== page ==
Should Vladimir Putin be invited to the White House?

Casey Dawson
April 4, 2018

The world awoke this morning to learn of another detail from last month's phone call between US President Donald Trump and Russian President Vladimir Putin.

Trump had told reporters in the Oval Office shortly after his call with the Russian leader that "probably we'll be seeing President Putin in the not-too-distant future", but officials said at the time that there were no plans for the two men to meet before November, when they are both expected to attend a Group of 20 gathering in Argentina.

"We want to believe that the discussions (on a proposed summit) will begin", Ushakov said.

Since that call, on March 20, preparations for a possible summit have not progressed because of a diplomatic row, the aide, Yuri Ushakov, said.

The Kremlin says Mr Trump invited the Russian leader to the White House.

White House Press Secretary Sarah Huckabee Sanders confirmed that Trump invited Putin to Washington during the call, but said the White House was among "a number of potential venues" the two leaders discussed for a bilateral meeting.

Trump has avoided criticizing Putin personally even as his administration has crossed Moscow by providing Ukraine with lethal weapons and upholding Obama-era sanctions against Russian Federation and its shuttering of diplomatic outposts.

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He also holds credits on Commander in Chief , Civil Wars , Cop Rock , Murder One , and Raising the Bar . He attended NYU and subsequently Carnegie Institute of Technology, receiving a degree in theater.

"Nobody has been tougher on Russia", Trump said during a luncheon meeting with Baltic leaders who have said they are anxious about the threat of Russian expansionism.

Just as Trump has shown a curious reluctance to criticize Putin, even when the two countries are ejecting each other's diplomats, the Kremlin and the Russian news outlets it controls have often avoided criticizing Trump directly. "That should be the means to achieve things that are actually of importance to the United States". The fact that Trump also extended a White House invitation during that call was likely to increase concerns that Trump, when in direct contact with Putin, is inclined to offer olive branches and reluctant to raise hard issues. She said the administration had no further comment.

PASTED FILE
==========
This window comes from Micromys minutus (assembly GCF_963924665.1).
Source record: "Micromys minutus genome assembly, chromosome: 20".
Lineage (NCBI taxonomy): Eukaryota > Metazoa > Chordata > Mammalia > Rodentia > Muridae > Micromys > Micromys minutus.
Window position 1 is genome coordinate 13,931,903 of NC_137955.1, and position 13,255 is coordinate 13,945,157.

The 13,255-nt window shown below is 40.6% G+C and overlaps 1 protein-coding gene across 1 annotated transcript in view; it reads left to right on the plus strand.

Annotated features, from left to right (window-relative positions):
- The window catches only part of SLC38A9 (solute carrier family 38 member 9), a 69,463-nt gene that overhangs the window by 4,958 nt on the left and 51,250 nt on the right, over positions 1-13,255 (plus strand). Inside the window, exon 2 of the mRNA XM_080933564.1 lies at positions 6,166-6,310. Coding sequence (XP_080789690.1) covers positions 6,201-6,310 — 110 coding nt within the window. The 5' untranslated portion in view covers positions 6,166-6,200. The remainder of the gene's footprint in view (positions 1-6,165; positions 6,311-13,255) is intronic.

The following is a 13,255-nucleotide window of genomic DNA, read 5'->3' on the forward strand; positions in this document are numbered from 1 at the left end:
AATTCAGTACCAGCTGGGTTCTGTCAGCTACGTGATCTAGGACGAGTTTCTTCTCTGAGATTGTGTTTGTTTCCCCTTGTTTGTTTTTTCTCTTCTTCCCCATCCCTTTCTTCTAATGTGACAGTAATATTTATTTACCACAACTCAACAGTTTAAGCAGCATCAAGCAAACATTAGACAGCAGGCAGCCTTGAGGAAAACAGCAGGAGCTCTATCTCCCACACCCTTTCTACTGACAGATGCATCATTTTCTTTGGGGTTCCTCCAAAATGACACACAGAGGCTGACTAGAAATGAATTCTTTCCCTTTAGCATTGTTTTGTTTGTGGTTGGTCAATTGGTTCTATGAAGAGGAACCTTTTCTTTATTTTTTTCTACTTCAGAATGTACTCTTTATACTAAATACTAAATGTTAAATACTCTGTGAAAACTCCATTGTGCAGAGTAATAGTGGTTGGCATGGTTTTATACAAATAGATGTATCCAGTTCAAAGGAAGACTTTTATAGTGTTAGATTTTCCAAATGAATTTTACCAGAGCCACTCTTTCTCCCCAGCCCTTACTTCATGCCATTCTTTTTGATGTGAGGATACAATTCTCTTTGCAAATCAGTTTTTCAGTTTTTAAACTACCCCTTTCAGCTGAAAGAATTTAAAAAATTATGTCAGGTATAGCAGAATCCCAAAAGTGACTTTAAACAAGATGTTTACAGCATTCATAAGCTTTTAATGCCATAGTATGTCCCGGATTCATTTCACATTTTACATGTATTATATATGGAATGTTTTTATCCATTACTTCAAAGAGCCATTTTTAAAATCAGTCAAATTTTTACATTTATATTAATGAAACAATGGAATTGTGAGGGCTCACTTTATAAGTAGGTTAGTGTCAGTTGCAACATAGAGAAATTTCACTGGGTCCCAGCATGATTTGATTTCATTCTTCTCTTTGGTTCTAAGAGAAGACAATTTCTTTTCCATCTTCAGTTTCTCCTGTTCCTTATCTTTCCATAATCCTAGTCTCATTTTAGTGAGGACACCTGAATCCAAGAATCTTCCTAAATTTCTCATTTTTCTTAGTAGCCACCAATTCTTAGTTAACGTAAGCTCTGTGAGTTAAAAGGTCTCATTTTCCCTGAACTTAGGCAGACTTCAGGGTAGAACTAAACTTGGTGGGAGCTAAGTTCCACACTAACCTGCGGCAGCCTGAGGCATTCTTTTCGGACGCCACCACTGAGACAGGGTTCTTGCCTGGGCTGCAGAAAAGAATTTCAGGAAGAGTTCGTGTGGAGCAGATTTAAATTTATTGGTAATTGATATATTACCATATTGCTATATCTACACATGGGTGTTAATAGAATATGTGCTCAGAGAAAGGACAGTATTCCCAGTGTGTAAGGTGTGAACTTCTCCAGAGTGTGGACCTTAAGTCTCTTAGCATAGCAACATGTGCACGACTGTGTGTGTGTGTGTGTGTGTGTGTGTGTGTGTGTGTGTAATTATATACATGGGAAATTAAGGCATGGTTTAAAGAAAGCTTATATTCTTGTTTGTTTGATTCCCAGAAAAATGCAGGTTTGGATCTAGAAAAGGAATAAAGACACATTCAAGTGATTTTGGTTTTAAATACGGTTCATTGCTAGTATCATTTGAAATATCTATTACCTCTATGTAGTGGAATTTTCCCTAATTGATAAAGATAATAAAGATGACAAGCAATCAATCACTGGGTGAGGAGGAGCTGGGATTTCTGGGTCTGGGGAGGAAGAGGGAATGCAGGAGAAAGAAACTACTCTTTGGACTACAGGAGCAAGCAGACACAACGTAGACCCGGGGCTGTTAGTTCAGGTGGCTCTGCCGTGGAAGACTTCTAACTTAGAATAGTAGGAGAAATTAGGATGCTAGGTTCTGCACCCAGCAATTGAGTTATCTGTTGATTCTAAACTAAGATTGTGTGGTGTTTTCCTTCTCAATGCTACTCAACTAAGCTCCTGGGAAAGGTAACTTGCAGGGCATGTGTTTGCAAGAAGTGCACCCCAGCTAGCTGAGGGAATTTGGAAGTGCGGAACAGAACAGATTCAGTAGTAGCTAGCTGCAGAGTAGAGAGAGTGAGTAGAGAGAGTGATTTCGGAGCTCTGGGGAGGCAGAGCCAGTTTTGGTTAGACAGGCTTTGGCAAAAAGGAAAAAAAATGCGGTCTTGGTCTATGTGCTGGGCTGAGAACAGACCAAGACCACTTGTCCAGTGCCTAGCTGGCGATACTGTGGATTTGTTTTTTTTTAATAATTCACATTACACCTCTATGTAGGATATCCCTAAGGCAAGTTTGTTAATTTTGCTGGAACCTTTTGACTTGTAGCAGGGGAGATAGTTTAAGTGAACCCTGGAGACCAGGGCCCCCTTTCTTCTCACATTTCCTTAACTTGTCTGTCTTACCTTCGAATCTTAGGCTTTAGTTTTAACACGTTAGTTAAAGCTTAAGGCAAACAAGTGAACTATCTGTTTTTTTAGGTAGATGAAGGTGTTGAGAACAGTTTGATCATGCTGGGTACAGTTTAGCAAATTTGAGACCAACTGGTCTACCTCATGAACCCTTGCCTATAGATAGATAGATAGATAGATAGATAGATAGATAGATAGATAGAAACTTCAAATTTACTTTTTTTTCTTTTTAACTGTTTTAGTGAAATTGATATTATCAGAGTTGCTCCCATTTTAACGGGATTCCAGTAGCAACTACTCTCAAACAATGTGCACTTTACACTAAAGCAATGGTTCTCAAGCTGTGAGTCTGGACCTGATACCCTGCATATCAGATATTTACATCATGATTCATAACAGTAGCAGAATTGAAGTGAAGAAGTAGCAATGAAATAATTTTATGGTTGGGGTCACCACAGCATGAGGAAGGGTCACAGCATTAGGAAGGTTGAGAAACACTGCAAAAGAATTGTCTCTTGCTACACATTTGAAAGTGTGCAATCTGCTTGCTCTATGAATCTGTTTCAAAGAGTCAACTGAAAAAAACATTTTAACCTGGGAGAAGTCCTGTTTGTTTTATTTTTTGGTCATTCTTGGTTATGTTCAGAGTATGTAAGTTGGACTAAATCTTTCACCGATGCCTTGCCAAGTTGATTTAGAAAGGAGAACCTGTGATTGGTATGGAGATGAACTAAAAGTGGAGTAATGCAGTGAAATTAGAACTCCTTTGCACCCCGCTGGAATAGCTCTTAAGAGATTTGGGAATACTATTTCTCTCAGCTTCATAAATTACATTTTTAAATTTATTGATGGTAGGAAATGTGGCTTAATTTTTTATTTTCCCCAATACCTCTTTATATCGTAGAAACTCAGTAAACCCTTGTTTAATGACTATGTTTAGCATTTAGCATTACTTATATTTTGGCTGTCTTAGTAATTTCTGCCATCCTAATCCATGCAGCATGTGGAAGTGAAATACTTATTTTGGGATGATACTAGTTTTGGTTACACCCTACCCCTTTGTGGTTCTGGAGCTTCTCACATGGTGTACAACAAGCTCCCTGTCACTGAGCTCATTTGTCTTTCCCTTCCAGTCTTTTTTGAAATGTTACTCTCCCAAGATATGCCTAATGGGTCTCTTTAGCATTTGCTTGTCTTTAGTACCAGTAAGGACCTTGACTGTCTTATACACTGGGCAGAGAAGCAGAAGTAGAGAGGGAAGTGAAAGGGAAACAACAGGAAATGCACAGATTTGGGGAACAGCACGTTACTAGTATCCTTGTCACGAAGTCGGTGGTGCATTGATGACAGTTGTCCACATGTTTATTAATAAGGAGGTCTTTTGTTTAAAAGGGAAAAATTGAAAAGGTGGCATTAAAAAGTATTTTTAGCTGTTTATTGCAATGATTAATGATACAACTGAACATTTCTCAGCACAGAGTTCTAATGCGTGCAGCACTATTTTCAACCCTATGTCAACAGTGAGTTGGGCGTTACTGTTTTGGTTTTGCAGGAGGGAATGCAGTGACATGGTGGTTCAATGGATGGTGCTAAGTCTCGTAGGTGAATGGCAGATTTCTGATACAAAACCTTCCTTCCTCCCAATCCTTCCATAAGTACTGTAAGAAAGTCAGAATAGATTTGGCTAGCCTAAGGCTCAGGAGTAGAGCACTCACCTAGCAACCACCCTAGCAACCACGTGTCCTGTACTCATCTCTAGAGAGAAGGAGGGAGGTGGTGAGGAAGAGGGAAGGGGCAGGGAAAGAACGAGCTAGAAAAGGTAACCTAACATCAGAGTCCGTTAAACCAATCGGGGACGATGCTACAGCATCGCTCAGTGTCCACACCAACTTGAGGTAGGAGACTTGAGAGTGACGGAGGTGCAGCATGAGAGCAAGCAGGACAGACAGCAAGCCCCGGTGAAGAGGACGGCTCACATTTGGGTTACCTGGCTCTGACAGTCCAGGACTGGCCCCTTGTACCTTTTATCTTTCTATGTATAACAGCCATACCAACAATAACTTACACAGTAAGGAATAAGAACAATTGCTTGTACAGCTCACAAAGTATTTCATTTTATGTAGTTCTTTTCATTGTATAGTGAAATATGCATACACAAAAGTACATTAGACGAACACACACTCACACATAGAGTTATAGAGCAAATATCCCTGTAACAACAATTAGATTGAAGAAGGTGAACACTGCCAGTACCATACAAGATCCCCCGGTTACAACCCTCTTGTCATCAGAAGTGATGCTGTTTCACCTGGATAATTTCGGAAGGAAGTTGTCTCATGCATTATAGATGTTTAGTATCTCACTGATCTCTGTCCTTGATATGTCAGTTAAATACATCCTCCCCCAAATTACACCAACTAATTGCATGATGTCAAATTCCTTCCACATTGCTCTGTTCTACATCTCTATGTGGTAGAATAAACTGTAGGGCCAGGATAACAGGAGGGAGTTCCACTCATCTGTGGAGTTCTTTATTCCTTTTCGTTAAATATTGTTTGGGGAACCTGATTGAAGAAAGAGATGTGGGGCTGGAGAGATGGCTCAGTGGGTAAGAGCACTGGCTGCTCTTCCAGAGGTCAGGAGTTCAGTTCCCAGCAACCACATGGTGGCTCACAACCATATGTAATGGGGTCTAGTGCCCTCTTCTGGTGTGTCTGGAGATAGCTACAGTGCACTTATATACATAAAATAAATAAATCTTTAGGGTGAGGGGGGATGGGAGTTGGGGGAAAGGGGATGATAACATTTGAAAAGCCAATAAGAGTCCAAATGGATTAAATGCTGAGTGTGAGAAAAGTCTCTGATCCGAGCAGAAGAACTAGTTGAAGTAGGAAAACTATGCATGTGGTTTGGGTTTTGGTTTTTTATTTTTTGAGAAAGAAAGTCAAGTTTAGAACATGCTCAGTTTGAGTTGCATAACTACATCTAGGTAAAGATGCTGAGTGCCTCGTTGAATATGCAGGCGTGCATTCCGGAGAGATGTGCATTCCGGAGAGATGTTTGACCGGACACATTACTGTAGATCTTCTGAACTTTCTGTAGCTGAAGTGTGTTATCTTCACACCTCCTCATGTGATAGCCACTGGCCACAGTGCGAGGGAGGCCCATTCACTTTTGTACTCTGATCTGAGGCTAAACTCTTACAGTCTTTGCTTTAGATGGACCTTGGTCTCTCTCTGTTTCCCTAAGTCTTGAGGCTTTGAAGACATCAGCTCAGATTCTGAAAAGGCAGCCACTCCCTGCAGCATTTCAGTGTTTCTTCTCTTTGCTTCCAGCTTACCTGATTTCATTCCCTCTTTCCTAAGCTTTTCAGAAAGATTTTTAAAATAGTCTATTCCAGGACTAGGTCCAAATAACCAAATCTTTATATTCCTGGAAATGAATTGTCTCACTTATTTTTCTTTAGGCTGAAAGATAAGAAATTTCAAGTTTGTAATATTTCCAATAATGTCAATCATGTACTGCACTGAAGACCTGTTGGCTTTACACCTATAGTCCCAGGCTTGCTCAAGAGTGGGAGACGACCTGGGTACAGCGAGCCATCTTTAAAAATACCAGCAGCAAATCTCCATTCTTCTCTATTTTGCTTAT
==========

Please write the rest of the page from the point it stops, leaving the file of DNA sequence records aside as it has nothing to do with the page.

Kersti Kaljulaid of Estonia, Dalia Grybauskaite of Lithuania, and Raimonds Vejonis of Latvia are anxious about the prospect of Russian Federation seeking to spread its influence throughout the region, and went to the White House as a group to seek more military assistance from the United States and North Atlantic Treaty Organisation.

Others say if Putin comes to the US, he will be met with mass protests.

Mr Putin, who was president of Russian Federation once before, visited the White House in 2005, when Mr Bush welcomed him in the East Room as "my friend".

Mr Obama met former Russian president Dmitry Medvedev at the White House in 2010, when the pair also chowed down on burgers at a popular hamburger joint outside the capital.

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